When the Motortown Revue hit Paris on 13 April 1965, it was part of the legendary label’s big push to invade Europe and build on the international success of Mary Wells’ ‘My Guy’ and The Supremes’ ‘Baby Love’ – the latter being the first Motown single to top the charts in the UK. As part of his efforts to establish a standalone identity abroad, Motown head Berry Gordy sent the Revue to the French capitol, recording their show at the Olympia for what became Recorded Live: Motortown Revue In Paris, released in the US at the end of the year.
Gilles Pétard, co-author of the book Motown, Soul And Glamour, helped set up the label’s first French office in the 70s. As PledgeMusic and Universal work towards the release of Motortown Revue: Live In Paris – the first ever release of the entire 13 April 1965 show, with 12 previously unreleased tracks – plus Motortown Revue: The French EPs 1965, an exclusive PledgeMusic 7” box set featuring replicas of five key original French EP releases, Pétard gives uDiscover a unique insight into Motown’s French invasion:
The Paris show was one of Motown’s first overseas Revues. Why did Motown choose to stage a show in Paris before other European cities?
France (along with Italy and Spain) were difficult markets for Motown at the time. The Revue was a unique opportunity to introduce the French to the Motown sound. Motown’s management also thought that staging a concert in Paris in 1965 would be a prestigious event. The US live album release later in the year was proof of its success.
Asides from the show, what else did Motown do to get a foothold in France?
EMI, the record company representing Motown in France (and most other countries) in 1965, took the opportunity seriously and released a promo album called Introduction Au Tamla Motown Sound, which included a special book and an envelope full of photos. They also issued a commercial LP, The Big, Big Sound From Detroit, which featured, among others, Eddie Holland, Brenda Holloway and Kim Weston. It’s worth noting that the back cover to The Big, Big Sound From Detroit was the first time that Motown unveiled the names of all the great musicians that played on the sessions, thanks to the efforts of Kurt Mohr, a Swiss discographer, who was able to get Motown to open their files.
How was the Revue received by the press and the audience?
As Motown was hardly played on the radio at the time, most of those present heard the Motown sound for the first time that night. Discovering such great singers and musicians performing on such magical arrangements was overwhelming.
Listening back to these recordings today, what highlights stand out for you?
I must admit I always had a weakness for The Miracles, and here they’re unstoppable. Also, the instrumental version of ‘Too Many Fish In The Sea’ by Earl Van Dyke & The Soul Brothers (which actually included some of The Funk Brothers) was really exciting.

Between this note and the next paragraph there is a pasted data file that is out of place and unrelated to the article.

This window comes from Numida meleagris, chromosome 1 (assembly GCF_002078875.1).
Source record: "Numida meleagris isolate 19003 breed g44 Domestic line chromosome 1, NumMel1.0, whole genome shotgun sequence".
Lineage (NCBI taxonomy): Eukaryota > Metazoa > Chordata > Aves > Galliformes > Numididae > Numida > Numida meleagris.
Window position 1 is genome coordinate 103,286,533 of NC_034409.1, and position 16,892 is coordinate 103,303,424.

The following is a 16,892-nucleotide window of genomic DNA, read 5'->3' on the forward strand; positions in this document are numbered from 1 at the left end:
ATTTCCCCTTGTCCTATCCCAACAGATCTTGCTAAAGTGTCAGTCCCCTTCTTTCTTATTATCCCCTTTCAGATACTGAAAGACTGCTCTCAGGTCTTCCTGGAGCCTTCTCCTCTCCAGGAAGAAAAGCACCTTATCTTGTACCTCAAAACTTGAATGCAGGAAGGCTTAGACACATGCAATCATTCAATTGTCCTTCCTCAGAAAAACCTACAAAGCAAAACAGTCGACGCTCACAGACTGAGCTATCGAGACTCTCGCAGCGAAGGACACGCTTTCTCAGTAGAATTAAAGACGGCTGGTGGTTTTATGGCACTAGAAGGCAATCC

Motown’s French EPs are hugely sought-after in the UK, with some original pressings commanding over £200. What makes them so collectable today?
Some of these EPs did not sell at all at the time, which obviously makes them rare. On top of that, previously unseen colour photos were used on the covers, which adds to the allure.
And what made the EP – or “super 45” – so important in France at the time?
At that time, singles were only pressed for the jukebox market. As far as commercial 45rpm 7”s were concerned, everything was released on four-track EP up until 1968. That’s the decision the French music industry made in the early 50s. The covers were nicely designed and printed on thick cardboard, which made them look like small LPs.
Do you know of any planned French Motown releases back in the 60s that never got released?
Motown sent The Velvelettes to the studio to record some of their hits in French, under the direction of producer Pierre Jaubert. These didn’t see the light of day until 2004, when Universal released them on a Velvelettes double-CD.
You helped establish Motown’s first French office in the 70s. What was your aim?
Motown had gotten very little airplay in France. Only a couple of releases – like ‘Fingertips’ by Little Stevie Wonder, or ‘Baby Love’ by The Supremes – were exceptions. The first massive French Motown hits were The Temptations’ ‘Papa Was A Rolling Stone’ and Stevie Wonder’s ‘Superstition’. After that, we made sure Motown would get hit after hit.
Recorded Live: Motortown Revue In Paris is out now.